That's an easy misinterpretation to make. In my copy of the instructions, it's half German and half English with translations interwoven in the text. The excerpt in the 6speedonline post was taken from the German Technical Inspection Association (TÜV) approval letter included in the installation instructions. Heading up the section where that excerpt was taken is this verbiage: It seems to be more of a "department of transportation" issue than a technical issue with the shock. Maybe all-English instructions have US DOT verbiage, which of course would prevent lowering the car much at all.
Ahsai, had I been faced with any more adjustments to make I might have twisted the car into a German pretzel.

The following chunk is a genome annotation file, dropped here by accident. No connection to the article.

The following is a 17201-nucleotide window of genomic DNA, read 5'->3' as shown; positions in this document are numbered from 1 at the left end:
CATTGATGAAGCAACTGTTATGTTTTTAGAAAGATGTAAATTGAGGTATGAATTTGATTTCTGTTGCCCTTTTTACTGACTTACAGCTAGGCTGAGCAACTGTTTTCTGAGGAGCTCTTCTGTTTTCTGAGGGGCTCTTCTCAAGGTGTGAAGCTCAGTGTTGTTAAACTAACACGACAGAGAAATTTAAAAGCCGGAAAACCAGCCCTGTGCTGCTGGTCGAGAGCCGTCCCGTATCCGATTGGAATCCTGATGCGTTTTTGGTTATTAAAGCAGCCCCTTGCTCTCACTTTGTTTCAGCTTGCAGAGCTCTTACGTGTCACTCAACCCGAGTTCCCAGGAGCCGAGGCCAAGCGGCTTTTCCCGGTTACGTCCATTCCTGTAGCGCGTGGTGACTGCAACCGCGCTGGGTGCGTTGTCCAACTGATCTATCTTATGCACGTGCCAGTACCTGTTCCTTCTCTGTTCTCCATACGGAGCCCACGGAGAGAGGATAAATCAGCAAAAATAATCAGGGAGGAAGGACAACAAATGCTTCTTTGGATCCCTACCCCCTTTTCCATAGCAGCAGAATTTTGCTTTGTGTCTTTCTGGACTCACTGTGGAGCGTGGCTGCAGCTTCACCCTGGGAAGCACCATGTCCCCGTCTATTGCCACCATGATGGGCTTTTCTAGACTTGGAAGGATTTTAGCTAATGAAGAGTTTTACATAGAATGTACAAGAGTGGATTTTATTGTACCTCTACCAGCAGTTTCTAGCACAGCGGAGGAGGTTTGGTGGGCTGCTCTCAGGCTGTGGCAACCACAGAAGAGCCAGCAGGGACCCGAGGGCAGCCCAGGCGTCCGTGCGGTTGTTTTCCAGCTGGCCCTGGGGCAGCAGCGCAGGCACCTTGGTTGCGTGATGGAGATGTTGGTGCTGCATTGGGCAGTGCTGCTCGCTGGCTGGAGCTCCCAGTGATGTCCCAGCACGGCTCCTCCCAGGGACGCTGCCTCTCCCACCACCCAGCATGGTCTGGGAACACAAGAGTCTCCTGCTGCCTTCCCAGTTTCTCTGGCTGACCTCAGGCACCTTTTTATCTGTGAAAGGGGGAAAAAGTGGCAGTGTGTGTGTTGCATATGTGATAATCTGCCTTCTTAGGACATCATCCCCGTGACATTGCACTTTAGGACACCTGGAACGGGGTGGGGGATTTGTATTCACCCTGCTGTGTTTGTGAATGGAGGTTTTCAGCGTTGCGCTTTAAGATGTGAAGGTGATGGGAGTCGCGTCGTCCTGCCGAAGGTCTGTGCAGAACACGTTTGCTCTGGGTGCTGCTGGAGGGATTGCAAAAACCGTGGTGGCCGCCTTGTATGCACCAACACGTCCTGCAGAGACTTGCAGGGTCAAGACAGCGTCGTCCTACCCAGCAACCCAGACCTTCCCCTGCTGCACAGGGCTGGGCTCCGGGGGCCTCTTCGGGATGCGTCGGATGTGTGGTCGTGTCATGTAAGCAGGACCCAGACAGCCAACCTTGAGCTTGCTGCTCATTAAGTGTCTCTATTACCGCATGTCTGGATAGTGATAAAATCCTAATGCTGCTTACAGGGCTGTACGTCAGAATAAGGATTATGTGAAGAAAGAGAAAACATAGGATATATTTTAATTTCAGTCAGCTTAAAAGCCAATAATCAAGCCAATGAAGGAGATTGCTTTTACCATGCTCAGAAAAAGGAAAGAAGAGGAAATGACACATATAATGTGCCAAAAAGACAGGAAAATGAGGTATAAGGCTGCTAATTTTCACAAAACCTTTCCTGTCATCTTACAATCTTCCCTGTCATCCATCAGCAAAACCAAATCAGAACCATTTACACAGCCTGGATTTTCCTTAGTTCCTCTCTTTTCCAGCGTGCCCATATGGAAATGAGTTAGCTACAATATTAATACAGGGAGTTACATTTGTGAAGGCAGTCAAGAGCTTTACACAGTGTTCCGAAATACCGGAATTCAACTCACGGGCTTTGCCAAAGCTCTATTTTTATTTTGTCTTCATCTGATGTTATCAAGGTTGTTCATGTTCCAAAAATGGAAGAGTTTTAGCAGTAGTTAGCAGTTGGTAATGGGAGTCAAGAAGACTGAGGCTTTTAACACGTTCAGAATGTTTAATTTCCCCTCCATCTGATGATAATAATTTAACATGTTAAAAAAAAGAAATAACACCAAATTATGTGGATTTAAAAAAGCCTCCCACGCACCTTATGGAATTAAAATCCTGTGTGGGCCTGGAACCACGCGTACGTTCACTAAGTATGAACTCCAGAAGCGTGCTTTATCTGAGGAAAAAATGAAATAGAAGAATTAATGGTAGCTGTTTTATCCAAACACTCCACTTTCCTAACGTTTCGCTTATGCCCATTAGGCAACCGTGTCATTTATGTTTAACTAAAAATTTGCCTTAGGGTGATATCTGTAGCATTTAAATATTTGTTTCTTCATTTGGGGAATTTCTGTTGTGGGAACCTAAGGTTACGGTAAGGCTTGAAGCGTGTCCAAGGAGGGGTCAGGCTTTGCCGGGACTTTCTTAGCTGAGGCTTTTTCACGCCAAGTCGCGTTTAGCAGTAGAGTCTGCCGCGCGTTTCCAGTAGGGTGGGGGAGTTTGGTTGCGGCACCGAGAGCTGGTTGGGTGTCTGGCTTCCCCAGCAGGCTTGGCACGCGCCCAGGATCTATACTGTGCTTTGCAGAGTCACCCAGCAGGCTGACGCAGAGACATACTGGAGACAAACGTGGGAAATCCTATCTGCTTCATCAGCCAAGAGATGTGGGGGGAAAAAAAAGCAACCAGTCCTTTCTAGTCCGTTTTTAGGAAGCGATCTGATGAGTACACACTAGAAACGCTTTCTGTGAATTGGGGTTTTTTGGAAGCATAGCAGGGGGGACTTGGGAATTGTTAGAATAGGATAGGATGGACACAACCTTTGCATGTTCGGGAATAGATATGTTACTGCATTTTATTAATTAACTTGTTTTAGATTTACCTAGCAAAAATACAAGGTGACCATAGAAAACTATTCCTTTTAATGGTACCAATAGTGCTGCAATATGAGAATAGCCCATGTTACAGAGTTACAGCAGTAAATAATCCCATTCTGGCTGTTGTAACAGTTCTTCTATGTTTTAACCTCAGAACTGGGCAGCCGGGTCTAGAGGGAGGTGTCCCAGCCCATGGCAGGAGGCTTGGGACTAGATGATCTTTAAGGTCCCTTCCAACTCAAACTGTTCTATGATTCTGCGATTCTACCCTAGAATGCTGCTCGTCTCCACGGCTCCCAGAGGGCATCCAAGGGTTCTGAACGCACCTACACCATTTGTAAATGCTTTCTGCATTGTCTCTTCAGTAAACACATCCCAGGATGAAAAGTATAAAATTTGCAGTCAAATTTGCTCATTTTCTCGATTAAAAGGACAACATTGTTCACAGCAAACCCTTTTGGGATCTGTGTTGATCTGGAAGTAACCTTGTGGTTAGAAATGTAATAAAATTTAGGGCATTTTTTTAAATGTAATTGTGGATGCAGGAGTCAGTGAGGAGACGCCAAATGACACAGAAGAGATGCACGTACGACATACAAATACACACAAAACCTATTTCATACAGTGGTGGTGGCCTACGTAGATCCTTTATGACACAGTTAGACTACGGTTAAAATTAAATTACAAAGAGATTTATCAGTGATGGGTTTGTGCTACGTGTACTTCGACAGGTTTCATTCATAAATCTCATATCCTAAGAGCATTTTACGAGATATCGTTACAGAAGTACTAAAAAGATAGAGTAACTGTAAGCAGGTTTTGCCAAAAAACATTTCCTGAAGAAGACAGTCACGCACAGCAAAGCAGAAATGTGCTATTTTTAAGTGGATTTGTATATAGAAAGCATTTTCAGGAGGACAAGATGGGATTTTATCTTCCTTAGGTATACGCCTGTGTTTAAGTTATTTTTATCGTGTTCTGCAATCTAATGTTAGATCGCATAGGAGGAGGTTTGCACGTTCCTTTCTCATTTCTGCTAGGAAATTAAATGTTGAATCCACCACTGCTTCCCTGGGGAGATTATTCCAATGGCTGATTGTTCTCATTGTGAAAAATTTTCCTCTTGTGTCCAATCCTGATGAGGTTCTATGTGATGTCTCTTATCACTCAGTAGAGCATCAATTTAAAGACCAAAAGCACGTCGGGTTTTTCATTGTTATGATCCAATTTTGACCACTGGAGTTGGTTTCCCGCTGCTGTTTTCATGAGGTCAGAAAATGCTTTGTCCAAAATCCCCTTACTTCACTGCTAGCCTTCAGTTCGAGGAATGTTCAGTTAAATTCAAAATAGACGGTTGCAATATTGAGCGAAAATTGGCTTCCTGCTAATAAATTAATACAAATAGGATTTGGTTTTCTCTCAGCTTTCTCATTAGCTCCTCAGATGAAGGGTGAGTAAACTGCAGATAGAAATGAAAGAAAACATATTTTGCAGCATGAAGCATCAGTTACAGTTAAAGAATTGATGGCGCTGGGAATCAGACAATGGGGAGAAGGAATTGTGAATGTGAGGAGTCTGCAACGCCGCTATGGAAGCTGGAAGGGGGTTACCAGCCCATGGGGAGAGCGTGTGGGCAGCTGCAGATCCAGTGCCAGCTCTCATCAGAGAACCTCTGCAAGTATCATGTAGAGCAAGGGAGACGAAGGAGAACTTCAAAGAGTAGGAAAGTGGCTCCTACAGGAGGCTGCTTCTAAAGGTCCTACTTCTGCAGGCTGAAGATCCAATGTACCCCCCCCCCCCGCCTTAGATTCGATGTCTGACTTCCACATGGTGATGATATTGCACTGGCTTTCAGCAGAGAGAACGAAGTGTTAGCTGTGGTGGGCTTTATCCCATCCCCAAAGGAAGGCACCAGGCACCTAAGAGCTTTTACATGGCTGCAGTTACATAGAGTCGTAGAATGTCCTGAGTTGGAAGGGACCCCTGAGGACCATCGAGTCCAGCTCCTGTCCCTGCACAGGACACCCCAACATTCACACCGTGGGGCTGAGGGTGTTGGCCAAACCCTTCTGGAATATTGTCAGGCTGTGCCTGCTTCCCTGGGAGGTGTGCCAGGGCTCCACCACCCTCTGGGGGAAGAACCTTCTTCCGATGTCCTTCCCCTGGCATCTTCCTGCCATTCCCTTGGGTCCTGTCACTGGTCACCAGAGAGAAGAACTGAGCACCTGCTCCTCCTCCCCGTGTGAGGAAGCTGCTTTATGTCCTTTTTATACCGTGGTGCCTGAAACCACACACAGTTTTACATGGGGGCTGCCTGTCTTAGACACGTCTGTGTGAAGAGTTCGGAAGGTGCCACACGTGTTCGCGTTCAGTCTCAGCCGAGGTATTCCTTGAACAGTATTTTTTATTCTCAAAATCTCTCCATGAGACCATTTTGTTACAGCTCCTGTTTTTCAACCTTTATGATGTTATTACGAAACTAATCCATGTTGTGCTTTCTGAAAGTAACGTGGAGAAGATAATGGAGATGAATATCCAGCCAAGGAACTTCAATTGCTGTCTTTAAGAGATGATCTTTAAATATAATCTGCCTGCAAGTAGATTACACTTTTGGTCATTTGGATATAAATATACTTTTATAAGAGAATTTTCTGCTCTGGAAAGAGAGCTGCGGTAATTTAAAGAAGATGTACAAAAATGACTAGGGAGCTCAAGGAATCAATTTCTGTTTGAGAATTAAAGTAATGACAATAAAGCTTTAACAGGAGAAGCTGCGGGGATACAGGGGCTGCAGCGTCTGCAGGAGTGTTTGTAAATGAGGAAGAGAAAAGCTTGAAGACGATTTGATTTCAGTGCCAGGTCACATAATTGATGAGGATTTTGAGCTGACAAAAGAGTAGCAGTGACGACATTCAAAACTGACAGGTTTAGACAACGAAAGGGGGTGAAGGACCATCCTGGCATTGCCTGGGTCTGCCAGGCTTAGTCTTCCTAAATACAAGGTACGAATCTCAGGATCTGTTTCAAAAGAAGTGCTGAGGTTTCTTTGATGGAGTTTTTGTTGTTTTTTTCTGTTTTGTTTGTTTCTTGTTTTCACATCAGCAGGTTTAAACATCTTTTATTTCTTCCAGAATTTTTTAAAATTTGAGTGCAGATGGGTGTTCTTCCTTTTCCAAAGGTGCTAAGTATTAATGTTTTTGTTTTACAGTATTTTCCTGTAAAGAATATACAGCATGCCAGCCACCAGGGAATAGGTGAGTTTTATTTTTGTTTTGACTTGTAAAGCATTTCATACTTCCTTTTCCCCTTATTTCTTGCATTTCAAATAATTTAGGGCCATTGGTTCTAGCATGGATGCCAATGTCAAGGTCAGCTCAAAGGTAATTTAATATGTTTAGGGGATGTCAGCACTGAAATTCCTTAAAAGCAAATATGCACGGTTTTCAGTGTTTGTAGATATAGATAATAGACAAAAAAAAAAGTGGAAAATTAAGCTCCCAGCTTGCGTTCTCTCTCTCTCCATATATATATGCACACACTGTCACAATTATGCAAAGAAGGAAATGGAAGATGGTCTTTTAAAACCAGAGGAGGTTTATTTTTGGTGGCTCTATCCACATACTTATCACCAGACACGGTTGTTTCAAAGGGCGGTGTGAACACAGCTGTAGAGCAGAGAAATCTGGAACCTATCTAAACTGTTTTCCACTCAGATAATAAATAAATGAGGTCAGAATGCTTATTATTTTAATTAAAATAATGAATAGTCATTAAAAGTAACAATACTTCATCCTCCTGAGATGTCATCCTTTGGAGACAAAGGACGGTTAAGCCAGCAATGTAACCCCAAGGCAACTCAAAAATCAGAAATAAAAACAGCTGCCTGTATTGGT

Although embarrassing to air my mistake, I thought I would post this in hopes I might save someone else from the same problem: If you have adjustable coilover shocks, do not attempt to change your car's ride height unless you are doing it while corner balancing with scales. I rationalized that if I set the ride height using the factory measuring method (documented in multiple places on this site) I would get "close enough" to a balanced car for a 996 that isn't tracked. Wrong. I worked on a level floor, with a full tank of gas (per spec), new tires with factory-recommended tire pressures, using the factory-recommended ride height measurement points, drove the car a few yards after each change to settle the suspension, and after a lot of hard work I was dead on with each of the four measurements. A local indie shop, not really performance oriented, vetted my approach and said it should be fine, it's what they would do. Even after a perfect-to-the-spec alignment this morning the car pulls to the right, enough at 40 mph with hands off the wheel to change lanes in less than 50 yards. My effort was wasted and I'm out the cost of that alignment. The car goes in for a pro corner balance to correct the issue and I'll end up paying for another alignment. Lesson learned. In truth, the effort wasn't entirely wasted because I learned about the stiffness of the chassis, how even a minute change of 1mm in shock adjustment can affect all four wheels, and how each of the wheels is affected. Dialing in the ride height was a PITA but a learning experience that I believe transfers to doing a corner balance. If you install height-adjustable shocks, you must corner balance for optimal handling even if your car is a daily driver and not tracked. Bless you suspension techs who do corner balancing for a living!